Gretel Ehrlich has documented the frozen north for years, now speaking on its behalf

Gretel Ehrlich's travels have afforded her views of remote and largely frozen locales that have grown accustomed to a way of life threatened by climate change.
Gretel Ehrlich’s travels have afforded her views of remote and largely frozen locales that have grown accustomed to a way of life threatened by climate change.

Wyoming-based writer Gretel Ehrlich laughs when her maintaining residence in Santa Barbara, where she was born, is mentioned. “I wouldn’t call it maintained,” she laughs. It’s a ranch, she says, and she’s rarely there. In Wyoming, she gets to live off the grid and close to nature, a lifestyle she’s had for most of her life as a nature writer.

Her first book in 1985 was “The Solace of Open Spaces,” a collection of essays, and she’s sought its namesake out in many areas of the world since. For her latest, “In the Empire of Ice: Encounters in a Changing Landscape,” she returns to one of the most open spaces on the earth: the Arctic Circle.

In her third book, devoted to the coldest areas with human life — her first, “This Cold Heaven” (2001), focused on Greenland, and her next, “The Future of Ice: A Journey Into Cold” (2004), took in her home and Chile, among other places — she discovers a land rapidly changing, and not for the better. In her speech at UCSB Campbell Hall tonight, she will be discussing these changes.

“I first went to Greenland in 1993, and it was a paradise,” she says. “There were nine months of ice per year, and it was thick and good. The culture was intact, and the people were relatively happy with the way their lives were going, the way they could choose what to keep from traditional life and what to use in modern life.”

Not so now. On subsequent trips, she’s seen the landscape change, the people with it. Climate change has reduced the ice, in turn reducing hunting, people’s livelihoods, their culture and their stability. “It was coming apart right before your eyes.”

Her plan in this National Geographic-sponsored book was to travel to the Arctic Circle and encounter the various cultures living there. She starts in Northern Alaska, working her way to the Nunavut area of Canada, with stops in northern Siberia and Greenland. She had one year to circumnavigate the Circle.

In her late 60s, Ms. Ehrlich travels alone, apart from a guide and an interpreter. All the people she met welcomed her because, as she says, she remained honest and open with them.

In Canada, she found both good and bad. The village had a huge rise in domestic violence, and her time there was spent witnessing funerals. On the other hand, she said, that particular community had benefited from the filming of “The Fast Runner,” the 2001 cult hit about Inuit life. The villagers were helping other villages learn to shoot their own films.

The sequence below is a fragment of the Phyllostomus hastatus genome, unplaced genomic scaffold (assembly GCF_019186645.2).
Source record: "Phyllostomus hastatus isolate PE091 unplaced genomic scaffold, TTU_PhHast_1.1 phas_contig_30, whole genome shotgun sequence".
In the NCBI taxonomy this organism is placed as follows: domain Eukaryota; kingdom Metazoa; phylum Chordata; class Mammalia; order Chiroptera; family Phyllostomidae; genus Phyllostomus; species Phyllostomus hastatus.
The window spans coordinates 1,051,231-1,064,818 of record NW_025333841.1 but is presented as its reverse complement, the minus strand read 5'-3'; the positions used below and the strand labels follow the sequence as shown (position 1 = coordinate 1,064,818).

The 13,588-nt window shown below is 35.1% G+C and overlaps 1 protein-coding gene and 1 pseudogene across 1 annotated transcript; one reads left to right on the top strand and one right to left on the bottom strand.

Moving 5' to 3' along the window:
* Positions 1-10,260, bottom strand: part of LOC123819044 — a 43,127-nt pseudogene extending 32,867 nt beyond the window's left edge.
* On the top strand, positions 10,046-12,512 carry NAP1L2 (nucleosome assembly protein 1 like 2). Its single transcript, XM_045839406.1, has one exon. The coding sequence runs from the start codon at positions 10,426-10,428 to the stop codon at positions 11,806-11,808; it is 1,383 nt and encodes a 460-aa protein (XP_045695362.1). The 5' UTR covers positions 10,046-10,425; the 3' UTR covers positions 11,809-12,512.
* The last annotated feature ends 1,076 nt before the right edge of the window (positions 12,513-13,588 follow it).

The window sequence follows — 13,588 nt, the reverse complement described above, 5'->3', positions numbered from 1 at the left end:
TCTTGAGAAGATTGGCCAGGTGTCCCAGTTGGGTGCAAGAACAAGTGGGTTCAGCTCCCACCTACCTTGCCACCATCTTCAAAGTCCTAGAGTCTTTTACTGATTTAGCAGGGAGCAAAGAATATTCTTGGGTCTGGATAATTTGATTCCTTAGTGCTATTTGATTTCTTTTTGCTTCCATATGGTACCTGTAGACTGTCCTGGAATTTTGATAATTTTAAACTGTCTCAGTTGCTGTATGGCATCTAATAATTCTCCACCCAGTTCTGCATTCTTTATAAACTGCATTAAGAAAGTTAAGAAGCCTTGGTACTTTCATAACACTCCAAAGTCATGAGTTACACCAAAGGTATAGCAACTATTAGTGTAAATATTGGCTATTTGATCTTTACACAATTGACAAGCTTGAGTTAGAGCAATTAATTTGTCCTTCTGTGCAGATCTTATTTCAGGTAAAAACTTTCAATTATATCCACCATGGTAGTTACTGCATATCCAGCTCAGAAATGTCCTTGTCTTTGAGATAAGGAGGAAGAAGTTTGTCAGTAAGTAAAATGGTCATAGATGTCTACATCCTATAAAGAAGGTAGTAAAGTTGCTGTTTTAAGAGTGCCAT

“It’s interesting to see how a culture in transition finds new ways to survive and express themselves and not end up in utter despair,” she says.

However, in Siberia, she found the nomadic tribe of reindeer herdsmen that was quite untouched by the Western world, but they were the happiest.

“They were amazed that I knew how to split wood and cook on a wood stove,” she says. “They had no idea why we were there, but they couldn’t have been more welcoming. They were very, very, very sweet people.”

How despairing then, to return home to bear witness to climate change, only to find the existence of global warming still being debated. “It’s ridiculous,” she says. “I don’t pay attention to it, because I want to devote my energies to solving problems and not to being pissed off at people who engage in self-imposed ignorance.”

Giving talks and writing books is Ms. Ehrlich’s way of increasing awareness and working on solutions, not just because of the people she’s met, but for us all. We will all be affected soon enough by climate change, if we haven’t already. She says she’s even reluctant to go on long book tours just because of the petrol use, so consider her visit to UCSB a rarity.

But she also looks to the villagers of the North for solutions.

“The Arctic people have lived 15,000 years in the harshest environments in the world and thrived. They’ve developed these qualities of patience and self-discipline and generosity and resilience and humor. And I still see them bringing that to every day of their lives and passing into the generations. No matter what happens to them, that will be a part of their character that we can learn from.”

WHEN: 8 p.m. today
WHERE: UCSB Campbell Hall
COST: Free
INFORMATION: (805) 893-3535,

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